500 join in annual chess challenge

Stephen Foster fifth-grader Sydney Seavers, right foreground, plays chess against Robert Kaplan-Stein of the Alachua County Scholastic Chess Association during Friday’s Chess Challenge.

Published: Friday, May 16, 2014 at 7:18 p.m.
Last Modified: Friday, May 16, 2014 at 7:18 p.m.

On Rishi Gadikota’s seventh birthday, a chess tournament opened his eyes and spawned a motivation to compete that he says now burns inside his belly.

Rishi is now 8 years old, and has been to both state and national chess tournaments.

A third-grader at Williams Elementary, Rishi was one of the nearly 500 elementary students participating in the Alachua County Scholastic Chess Association’s annual “Chess Challenge” at Stephen Foster Elementary School on Friday.

For Rishi, a game he learned to play by observing his dad has now become a passion.

Rishi taught his brother, Pranay, a kindergartner at Hidden Oak Elementary, how to play and compete in chess.

“I want to teach people, and get them more interested,” said Rishi, wearing the blue shirt that indicated he was a competitor in Friday’s Chess Challenge.

Rishi’s mom, Sreedevi Challa, smiled as she talked about her sons’ involvement in chess.

“Everyone can benefit from this,” she said. “I believe that chess is academically and socially a good thing. I wish more kids would compete in tournaments.”

Challa said she sees the game as such a quiet one, yet one that lets children make decisions that can have real-life applications. When she sees the enthusiasm in her sons, she hopes the game may be integrated into their school curriculum in the future.

“Only positive things can come from this,” she said.

Rishi’s enthusiasm to teach the game is what inspired him to compete Friday morning at Stephen Foster.

The Chess Challenge started 15 years ago, said the association’s organizer, Robert Kaplan-Stein, who believes the game really influences young minds.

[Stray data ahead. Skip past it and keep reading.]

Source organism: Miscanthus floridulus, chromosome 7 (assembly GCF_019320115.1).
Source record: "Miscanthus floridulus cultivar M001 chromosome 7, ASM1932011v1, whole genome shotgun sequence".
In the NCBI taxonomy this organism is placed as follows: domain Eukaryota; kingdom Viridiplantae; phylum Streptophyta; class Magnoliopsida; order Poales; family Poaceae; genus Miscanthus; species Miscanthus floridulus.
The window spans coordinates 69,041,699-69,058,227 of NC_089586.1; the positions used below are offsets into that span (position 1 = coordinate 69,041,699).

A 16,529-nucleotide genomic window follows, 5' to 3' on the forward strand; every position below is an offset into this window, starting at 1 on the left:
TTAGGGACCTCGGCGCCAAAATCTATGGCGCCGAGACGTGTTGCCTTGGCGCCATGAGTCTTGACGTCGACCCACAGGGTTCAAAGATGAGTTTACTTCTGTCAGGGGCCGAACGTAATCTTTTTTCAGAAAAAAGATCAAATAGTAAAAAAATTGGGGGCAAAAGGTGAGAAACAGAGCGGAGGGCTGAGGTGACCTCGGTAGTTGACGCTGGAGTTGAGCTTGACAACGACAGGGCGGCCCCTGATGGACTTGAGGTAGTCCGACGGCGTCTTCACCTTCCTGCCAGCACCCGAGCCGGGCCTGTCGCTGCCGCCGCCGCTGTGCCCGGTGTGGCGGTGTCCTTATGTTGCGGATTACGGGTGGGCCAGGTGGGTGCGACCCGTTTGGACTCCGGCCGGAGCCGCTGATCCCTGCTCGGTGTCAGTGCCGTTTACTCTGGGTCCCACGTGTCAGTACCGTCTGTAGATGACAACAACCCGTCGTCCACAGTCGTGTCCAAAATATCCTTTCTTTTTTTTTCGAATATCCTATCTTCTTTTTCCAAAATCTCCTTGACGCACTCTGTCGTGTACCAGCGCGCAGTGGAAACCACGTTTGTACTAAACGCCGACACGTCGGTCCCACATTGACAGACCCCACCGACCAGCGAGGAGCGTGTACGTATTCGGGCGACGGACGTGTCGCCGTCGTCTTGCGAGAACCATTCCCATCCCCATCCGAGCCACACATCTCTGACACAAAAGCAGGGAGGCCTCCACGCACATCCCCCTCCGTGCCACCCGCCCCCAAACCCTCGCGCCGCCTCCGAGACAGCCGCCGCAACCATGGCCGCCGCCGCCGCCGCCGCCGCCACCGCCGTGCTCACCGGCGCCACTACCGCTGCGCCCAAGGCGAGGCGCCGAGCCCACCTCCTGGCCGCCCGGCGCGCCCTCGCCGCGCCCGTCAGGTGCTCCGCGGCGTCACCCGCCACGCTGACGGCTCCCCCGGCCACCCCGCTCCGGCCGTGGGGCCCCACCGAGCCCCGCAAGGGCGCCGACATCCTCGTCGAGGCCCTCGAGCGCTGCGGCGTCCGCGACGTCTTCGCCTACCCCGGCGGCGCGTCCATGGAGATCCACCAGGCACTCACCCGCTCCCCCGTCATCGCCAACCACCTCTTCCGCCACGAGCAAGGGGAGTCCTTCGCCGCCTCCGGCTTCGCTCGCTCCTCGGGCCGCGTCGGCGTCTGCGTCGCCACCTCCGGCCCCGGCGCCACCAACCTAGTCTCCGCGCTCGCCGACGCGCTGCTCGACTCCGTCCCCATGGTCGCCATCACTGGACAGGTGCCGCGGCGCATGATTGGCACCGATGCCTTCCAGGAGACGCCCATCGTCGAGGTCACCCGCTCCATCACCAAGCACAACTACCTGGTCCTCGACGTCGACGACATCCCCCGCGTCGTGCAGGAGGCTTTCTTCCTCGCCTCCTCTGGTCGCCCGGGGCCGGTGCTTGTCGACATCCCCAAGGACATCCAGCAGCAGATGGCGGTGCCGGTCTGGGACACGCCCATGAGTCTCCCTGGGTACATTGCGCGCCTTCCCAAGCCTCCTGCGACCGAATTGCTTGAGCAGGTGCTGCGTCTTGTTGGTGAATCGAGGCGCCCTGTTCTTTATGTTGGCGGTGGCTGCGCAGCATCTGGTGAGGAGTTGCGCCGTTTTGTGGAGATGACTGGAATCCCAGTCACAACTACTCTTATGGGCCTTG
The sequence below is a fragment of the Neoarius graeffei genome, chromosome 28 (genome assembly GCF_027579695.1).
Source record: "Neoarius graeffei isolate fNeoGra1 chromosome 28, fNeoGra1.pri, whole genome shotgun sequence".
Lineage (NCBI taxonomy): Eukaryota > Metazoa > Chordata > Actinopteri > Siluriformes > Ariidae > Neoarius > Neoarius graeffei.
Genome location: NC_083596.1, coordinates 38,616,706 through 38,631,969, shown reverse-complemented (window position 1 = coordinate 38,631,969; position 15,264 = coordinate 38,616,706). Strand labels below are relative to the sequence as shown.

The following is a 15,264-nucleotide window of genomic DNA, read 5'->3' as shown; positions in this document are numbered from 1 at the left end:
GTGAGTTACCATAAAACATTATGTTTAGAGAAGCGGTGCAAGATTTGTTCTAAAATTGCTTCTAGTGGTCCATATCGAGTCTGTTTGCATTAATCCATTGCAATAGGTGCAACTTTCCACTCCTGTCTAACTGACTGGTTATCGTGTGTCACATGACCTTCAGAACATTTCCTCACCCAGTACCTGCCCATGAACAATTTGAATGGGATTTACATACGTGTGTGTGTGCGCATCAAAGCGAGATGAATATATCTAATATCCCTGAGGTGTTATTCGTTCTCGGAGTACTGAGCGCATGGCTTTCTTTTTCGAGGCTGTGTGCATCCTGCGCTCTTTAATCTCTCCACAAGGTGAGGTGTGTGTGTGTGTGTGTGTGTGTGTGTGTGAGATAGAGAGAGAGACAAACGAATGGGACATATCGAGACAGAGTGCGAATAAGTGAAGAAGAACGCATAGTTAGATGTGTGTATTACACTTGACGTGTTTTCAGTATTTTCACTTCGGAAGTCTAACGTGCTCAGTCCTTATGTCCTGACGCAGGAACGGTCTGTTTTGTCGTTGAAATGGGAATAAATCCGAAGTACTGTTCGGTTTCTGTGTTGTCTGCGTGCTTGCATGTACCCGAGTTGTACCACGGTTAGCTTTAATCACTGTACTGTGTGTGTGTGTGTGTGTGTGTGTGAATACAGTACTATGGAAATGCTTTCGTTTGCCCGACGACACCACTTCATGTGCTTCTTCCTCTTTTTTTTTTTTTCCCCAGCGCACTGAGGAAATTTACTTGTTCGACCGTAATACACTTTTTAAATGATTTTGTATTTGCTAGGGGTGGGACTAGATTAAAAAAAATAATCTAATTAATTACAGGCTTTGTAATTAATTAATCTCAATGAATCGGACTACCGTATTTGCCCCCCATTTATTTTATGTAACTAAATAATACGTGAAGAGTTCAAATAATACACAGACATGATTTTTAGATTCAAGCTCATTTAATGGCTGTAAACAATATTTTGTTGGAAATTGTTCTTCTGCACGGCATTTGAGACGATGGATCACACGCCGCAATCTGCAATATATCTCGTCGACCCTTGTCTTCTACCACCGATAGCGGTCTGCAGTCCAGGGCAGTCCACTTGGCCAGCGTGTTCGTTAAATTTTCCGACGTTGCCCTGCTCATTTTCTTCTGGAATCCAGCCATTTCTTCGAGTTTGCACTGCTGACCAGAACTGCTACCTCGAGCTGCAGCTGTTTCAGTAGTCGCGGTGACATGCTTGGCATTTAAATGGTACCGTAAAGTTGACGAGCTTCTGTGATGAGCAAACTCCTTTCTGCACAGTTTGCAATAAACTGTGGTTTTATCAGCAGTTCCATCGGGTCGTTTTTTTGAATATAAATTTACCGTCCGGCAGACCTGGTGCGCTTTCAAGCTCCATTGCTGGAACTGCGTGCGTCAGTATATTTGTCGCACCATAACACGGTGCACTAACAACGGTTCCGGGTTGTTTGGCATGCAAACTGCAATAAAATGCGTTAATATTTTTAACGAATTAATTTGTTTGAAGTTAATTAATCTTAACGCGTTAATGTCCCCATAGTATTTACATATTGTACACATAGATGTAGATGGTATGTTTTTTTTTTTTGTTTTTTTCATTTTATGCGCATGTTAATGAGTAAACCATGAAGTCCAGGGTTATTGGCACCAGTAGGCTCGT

“It’s been shown that it helps critical thinking skills,” Kaplan-Stein said.

Chess is valuable because the game teaches logic, deductive reasoning, thinking and analytical skills that most kids don’t develop, he said.

“It’s like putting water to a dry sponge. Kids just take it in,” he said, adding that as kids get better at chess, they become more self-reliant.

“If all we did in life was win all the time, it would be different. The game teaches kids how to lose,” he said. “There’s definitely a certain amount of sportsmanship covered.”

Students involved in Friday’s competition each received a new chess set, a T-shirt and a tote bag — made possible through donations from around 50 companies, Kaplan-Stein said.

Each class at Stephen Foster competed in Friday’s challenge and each created its own coat of arms for the occasion.

“One class was called the ‘Chess Chickens,’ because they were feeling a little afraid,” Kelly Kostamo, partnership specialist for the school system, said, laughing. Kostamo solicited the fundraising for the event.

In addition to Stephen Foster’s students, 35 students from other Alachua County elementary schools also competed.

Kostamo said she believes chess teaches students to learn how to plan ahead, and to think and plan strategically. “It’s a polite game,” she said.

Watching the chess matches from the back of the cafeteria, Stephen Foster Principal Jim Kuhn smiled.

“It’s a great experience, and all grade levels are here,” he said. “Every child is playing, and every child is engaged.”

Kuhn explained that the kids are playing and learning from each other.

“You take something that makes them think critically, and they are learning without knowing they’re learning.”

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